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Summer 2007

Robotic Instruments Enhance Gynecologic Surgeries

The use of robotic instruments to guide minimally invasive surgery is bringing new benefits to women who undergo gynecologic operations, including less pain, shorter hospital stays and quicker recovery time, according to Robin Farias- Eisner, M.D., Ph.D., chief of gynecologic oncology at UCLA.

Robotic surgery, a minimally invasive technique similar to laparoscopy, places through needle-sized holes in the patient's body a tiny camera to obtain clear pictures, and probes to carry out the surgery. The difference is that instead of directly grasping the probes, the surgeon sits at a console with a threedimensional view inside the patient and manipulates robotic arms that hold the probes. The instruments act like human wrists, giving surgeons greater flexibility as they use the robot to move the tiny surgical tools inside the body.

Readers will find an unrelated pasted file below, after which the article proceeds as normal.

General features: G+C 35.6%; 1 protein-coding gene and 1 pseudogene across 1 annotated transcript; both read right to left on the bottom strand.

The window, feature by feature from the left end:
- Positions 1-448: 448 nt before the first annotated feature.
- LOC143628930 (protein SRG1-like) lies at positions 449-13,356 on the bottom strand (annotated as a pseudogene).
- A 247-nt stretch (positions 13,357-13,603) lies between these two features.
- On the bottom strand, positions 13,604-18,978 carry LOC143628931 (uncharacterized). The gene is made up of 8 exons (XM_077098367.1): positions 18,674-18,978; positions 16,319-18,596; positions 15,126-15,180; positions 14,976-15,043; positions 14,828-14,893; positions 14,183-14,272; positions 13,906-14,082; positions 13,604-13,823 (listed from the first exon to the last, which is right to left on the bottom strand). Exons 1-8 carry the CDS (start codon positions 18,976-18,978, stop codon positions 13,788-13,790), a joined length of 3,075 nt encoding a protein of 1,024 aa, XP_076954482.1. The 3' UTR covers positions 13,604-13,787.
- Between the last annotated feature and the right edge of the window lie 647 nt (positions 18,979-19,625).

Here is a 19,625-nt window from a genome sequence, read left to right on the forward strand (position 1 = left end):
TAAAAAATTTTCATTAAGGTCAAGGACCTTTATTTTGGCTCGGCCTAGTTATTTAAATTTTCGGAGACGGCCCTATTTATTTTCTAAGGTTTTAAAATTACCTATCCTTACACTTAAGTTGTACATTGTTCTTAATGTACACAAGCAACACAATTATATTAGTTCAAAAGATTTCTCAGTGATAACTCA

"The same skill set that is used for open surgery is applied to the robotic procedures," says Dr. Farias-Eisner, who performed the first robotic supracervical hysterectomy in California—a cervix-sparing procedure for patients at high risk for developing ovarian cancer. "The surgeon is still present in the room with the patient, but the robotic arms give us more degrees of freedom to move the probes." UCLA uses robotics for a variety of gynecologic surgeries, both as a staging procedure for malignancies and for benign procedures. Dr. Farias-Eisner notes that certain patients, including those who have substantial scarring from previous surgeries, may not be good candidates for the robotic approach.

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